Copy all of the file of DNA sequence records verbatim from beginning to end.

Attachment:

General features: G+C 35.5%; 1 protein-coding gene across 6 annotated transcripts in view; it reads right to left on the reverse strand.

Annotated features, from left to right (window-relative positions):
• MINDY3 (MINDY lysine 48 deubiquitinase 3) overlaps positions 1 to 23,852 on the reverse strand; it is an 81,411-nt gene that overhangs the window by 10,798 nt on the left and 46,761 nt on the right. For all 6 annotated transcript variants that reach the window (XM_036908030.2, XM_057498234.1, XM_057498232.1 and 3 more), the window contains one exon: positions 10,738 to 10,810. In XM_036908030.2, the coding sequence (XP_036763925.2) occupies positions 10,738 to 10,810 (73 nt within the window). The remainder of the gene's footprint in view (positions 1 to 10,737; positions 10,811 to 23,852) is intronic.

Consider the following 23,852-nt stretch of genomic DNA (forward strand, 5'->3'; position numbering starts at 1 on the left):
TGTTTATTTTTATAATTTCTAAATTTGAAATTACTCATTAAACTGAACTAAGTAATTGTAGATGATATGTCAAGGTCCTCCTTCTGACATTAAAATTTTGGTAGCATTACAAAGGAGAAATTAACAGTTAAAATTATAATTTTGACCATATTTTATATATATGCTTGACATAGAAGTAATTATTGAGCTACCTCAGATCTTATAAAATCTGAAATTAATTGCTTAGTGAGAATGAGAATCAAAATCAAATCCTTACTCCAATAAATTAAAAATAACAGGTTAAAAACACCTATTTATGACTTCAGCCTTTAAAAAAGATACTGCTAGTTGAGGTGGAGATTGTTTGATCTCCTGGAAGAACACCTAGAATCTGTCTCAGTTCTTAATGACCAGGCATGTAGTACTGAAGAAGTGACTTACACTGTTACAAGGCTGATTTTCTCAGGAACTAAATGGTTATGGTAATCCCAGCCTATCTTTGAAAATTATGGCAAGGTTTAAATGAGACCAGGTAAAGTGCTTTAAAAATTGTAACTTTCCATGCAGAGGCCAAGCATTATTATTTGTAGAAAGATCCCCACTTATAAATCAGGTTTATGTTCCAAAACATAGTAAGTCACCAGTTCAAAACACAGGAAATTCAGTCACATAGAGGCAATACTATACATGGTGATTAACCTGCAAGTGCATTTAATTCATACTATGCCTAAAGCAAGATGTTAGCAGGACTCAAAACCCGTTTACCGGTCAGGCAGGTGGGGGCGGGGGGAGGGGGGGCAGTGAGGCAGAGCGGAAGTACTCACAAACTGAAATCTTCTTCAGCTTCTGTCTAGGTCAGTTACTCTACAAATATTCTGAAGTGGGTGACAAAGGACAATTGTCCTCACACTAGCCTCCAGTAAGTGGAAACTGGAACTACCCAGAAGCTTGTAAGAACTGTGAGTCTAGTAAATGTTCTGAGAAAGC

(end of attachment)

General features: G+C 35.5%; 1 protein-coding gene across 6 annotated transcripts in view; it reads right to left on the reverse strand.

Annotated features, from left to right (window-relative positions):
• MINDY3 (MINDY lysine 48 deubiquitinase 3) overlaps positions 1 to 23,852 on the reverse strand; it is an 81,411-nt gene that overhangs the window by 10,798 nt on the left and 46,761 nt on the right. For all 6 annotated transcript variants that reach the window (XM_036908030.2, XM_057498234.1, XM_057498232.1 and 3 more), the window contains one exon: positions 10,738 to 10,810. In XM_036908030.2, the coding sequence (XP_036763925.2) occupies positions 10,738 to 10,810 (73 nt within the window). The remainder of the gene's footprint in view (positions 1 to 10,737; positions 10,811 to 23,852) is intronic.

Consider the following 23,852-nt stretch of genomic DNA (forward strand, 5'->3'; position numbering starts at 1 on the left):
TGTTTATTTTTATAATTTCTAAATTTGAAATTACTCATTAAACTGAACTAAGTAATTGTAGATGATATGTCAAGGTCCTCCTTCTGACATTAAAATTTTGGTAGCATTACAAAGGAGAAATTAACAGTTAAAATTATAATTTTGACCATATTTTATATATATGCTTGACATAGAAGTAATTATTGAGCTACCTCAGATCTTATAAAATCTGAAATTAATTGCTTAGTGAGAATGAGAATCAAAATCAAATCCTTACTCCAATAAATTAAAAATAACAGGTTAAAAACACCTATTTATGACTTCAGCCTTTAAAAAAGATACTGCTAGTTGAGGTGGAGATTGTTTGATCTCCTGGAAGAACACCTAGAATCTGTCTCAGTTCTTAATGACCAGGCATGTAGTACTGAAGAAGTGACTTACACTGTTACAAGGCTGATTTTCTCAGGAACTAAATGGTTATGGTAATCCCAGCCTATCTTTGAAAATTATGGCAAGGTTTAAATGAGACCAGGTAAAGTGCTTTAAAAATTGTAACTTTCCATGCAGAGGCCAAGCATTATTATTTGTAGAAAGATCCCCACTTATAAATCAGGTTTATGTTCCAAAACATAGTAAGTCACCAGTTCAAAACACAGGAAATTCAGTCACATAGAGGCAATACTATACATGGTGATTAACCTGCAAGTGCATTTAATTCATACTATGCCTAAAGCAAGATGTTAGCAGGACTCAAAACCCGTTTACCGGTCAGGCAGGTGGGGGCGGGGGGAGGGGGGGCAGTGAGGCAGAGCGGAAGTACTCACAAACTGAAATCTTCTTCAGCTTCTGTCTAGGTCAGTTACTCTACAAATATTCTGAAGTGGGTGACAAAGGACAATTGTCCTCACACTAGCCTCCAGTAAGTGGAAACTGGAACTACCCAGAAGCTTGTAAGAACTGTGAGTCTAGTAAATGTTCTGAGAAAGC